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[] LAT 1.11.01: Media Still Wait to Be Called Up,

Media Still Wait to Be Called Up

Reporters grow increasingly frustrated at Pentagon's denial of
access to the battle against terrorism

Times Staff Writer

November 1 2001

U.S. military forces are waging an unprecedented war on terrorism
thousands of miles from home, but Americans eager to know how the
troops are doing have had to rely largely on the Pentagon to
evaluate its own success.

Major news organizations have journalists aboard several U.S.
warships in the Arabian Sea, as well as in narrowly circumscribed
areas of Afghanistan and in a number of surrounding countries. But
the media have had no direct access to military units on the ground
or to the sites from which they have been launched.

Questions about military action have often been brushed aside by
Pentagon officials as venturing onto the forbidden terrain of
"tactics, techniques and procedures." Gen. Tommy Franks, commander
of the U.S. troops, has given only two news briefings, in contrast
with his counterpart in the Gulf War, Gen. H. Norman Schwarzkopf,
who sometimes seemed to spend as much time with the media as with
his troops.

Pentagon officials have said repeatedly that the war effort is
succeeding. "We're pretty much on our plan . . . we're in the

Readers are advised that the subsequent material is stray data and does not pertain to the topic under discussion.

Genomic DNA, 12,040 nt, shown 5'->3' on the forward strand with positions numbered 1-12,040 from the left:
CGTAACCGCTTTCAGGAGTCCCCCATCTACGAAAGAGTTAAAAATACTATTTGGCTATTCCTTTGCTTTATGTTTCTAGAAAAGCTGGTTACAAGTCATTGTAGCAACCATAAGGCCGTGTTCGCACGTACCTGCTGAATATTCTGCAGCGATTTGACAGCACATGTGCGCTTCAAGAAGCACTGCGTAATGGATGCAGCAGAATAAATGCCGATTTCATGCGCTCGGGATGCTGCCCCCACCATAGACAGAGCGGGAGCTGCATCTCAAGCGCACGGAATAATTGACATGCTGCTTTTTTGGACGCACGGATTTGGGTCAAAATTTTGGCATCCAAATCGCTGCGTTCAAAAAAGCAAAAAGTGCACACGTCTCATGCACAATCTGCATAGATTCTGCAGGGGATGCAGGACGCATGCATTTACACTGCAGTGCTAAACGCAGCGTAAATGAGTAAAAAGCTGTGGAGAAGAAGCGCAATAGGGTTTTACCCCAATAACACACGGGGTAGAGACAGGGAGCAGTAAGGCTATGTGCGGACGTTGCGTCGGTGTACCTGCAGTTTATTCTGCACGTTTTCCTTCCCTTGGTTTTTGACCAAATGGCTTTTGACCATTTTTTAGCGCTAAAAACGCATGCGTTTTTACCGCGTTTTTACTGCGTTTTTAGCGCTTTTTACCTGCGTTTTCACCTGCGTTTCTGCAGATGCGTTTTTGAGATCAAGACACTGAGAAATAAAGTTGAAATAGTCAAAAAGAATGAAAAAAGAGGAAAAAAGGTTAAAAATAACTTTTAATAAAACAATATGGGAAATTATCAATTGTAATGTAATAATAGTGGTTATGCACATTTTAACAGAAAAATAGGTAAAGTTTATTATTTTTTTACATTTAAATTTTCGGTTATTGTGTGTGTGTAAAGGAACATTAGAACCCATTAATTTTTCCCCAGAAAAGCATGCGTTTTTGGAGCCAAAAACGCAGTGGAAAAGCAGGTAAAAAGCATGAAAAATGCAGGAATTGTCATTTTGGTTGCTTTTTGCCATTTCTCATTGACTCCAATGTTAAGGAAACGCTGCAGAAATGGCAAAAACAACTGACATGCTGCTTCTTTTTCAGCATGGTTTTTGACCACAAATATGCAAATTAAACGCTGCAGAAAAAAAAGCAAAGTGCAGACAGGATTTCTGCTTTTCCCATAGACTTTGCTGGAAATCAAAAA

driver's seat," Gen. Richard B. Myers, chairman of the Joint Chiefs
of Staff, said at Monday's news briefing.

But congressional critics, and even some U.S. allies, question this
assertion. They wonder if the U.S. campaign is stalling, perhaps
even backfiring, given continued resistance by Afghanistan's Taliban
rulers, the accidental bombing of civilian targets, and the failure
to capture Osama bin Laden.

Who's right? Because of restrictions on access, U.S. reporters
cannot provide much independent, first-hand observation.

Tension between the U.S. military and the media is not new. Three
decades of mutual distrust and a natural, ever-widening cultural gap
have made it increasingly difficult for the two to work together.

In this war--fought in a remote combat zone against an elusive
enemy, with success almost as difficult to evaluate as it is to
achieve--the media are finding it more challenging than ever to
fulfill their obligation to tell the American people what the
government is doing and how well it's doing it.

John Barry, Newsweek's Pentagon reporter, says access is being
restricted precisely because the Bush administration and the Defense
Department "don't really know how well the war is going" and are
reluctant to permit coverage that "might not be consonant with their
basic message that they're making inexorable progress toward
inevitable victory."

"They've had a whole series of minor tactical successes, but they
don't know if that adds up to a major strategic success," Barry
says. "They don't even know how to measure success in this kind of
war, and they're as frustrated by that as the reporters are."

Despite some slippage, public opinion continues to be solidly behind
the military. In a Pew Research Center Poll released last week, 59%
of respondents said the military "should exert more control" over
reporting on the war. Only 28% said decisions on coverage should be
left to news organizations.

Journalists are growing increasingly frustrated. They are frustrated
because the military controls the information and the access and
because the public doesn't appear to see the media as its surrogate,